According to Suzanne, the CUSA passed the motion to deny funding to the campus pro-life group, Carleton Lifeline.
In regards to my hope expressed at the end of the other abortion quote, it turns out Crusty Curmudgeon has put together a helpful, terse and congent response to the claims made by the CUSA, many of which expand upon the thoughts I was developing earlier.
One point I haven't seen discussed is the Charter right to peaceful assembly. Since the CUSA's decision effectively restricts the free assembly of students (that the CUSA is a non-voluntary, student institution is paramount here) who have displayed absolutely no violent tendencies, the decision violates one of the Lifeline student's basic human rights. I'm not familiar with constitutional law, but I'm sure there has been a case which applies to this situation. Hopefully I can find it.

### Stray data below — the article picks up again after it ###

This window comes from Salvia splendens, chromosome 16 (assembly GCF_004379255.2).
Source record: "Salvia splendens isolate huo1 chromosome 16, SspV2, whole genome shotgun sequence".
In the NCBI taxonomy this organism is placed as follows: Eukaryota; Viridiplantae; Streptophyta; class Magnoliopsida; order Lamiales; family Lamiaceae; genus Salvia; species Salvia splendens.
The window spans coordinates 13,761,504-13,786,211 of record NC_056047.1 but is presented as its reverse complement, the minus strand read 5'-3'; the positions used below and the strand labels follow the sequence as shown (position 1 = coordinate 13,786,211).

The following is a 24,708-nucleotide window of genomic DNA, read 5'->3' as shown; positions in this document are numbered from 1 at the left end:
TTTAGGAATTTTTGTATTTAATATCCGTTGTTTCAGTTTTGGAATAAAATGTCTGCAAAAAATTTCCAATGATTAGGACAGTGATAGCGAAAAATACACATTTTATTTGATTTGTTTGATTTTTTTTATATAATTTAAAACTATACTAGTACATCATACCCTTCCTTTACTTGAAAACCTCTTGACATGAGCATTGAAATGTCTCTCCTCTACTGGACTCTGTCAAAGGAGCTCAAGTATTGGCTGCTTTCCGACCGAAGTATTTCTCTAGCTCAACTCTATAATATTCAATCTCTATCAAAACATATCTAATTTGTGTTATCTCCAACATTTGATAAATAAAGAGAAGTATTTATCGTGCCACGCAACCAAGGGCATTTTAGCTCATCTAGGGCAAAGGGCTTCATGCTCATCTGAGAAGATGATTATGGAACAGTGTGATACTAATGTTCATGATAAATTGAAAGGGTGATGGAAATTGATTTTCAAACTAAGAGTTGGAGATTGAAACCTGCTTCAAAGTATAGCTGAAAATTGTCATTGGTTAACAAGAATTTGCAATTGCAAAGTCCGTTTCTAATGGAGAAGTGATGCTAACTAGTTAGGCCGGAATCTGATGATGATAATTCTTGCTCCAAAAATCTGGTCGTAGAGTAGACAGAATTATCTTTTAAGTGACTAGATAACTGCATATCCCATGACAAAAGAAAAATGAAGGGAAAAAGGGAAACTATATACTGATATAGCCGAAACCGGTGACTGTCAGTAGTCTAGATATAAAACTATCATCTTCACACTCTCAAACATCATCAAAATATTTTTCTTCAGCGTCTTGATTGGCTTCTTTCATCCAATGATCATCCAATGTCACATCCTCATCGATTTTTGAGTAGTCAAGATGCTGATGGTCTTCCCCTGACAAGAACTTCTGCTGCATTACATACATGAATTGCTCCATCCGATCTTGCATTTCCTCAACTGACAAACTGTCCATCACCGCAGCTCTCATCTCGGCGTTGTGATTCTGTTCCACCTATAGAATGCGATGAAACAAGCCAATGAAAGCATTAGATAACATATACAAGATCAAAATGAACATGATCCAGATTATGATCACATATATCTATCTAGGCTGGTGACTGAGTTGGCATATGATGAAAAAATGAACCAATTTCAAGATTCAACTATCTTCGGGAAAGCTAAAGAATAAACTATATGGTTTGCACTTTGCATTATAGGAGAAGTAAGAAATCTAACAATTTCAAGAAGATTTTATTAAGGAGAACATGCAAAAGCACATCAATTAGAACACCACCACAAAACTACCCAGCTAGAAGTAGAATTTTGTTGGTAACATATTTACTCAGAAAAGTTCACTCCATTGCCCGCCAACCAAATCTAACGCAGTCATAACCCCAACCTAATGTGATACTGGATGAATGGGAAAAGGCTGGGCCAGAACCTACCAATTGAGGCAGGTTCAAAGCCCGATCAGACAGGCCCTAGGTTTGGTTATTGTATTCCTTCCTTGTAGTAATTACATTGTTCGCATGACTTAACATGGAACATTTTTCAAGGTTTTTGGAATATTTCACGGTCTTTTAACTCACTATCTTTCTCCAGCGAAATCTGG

In my own opinion, the only way the CUSA could legitimately denied the Lifeline funding was by proving that their actions were either (a) violent or (b) discriminatory. Since the CUSA has said that Lifeline can oppose abortion, just as long as it does not argue for criminalization, they have conceded that the opinions expressed by the group are in fact not discriminatory. For if criminalization is their bone of contention, it could be then argued that if the CUSA believes student's can express their pro-life opinions, then they must also grant the students the ability to go so far as to question the criminality of at least some abortions, since this would be the rational, reasonable, and logical conclusion to the students' beliefs. It is not the role of the CUSA to decide whether or not certain conclusions are expressable and which ones are not, and more importantly, they have already allowed for the students to express their arguments for that conclusion.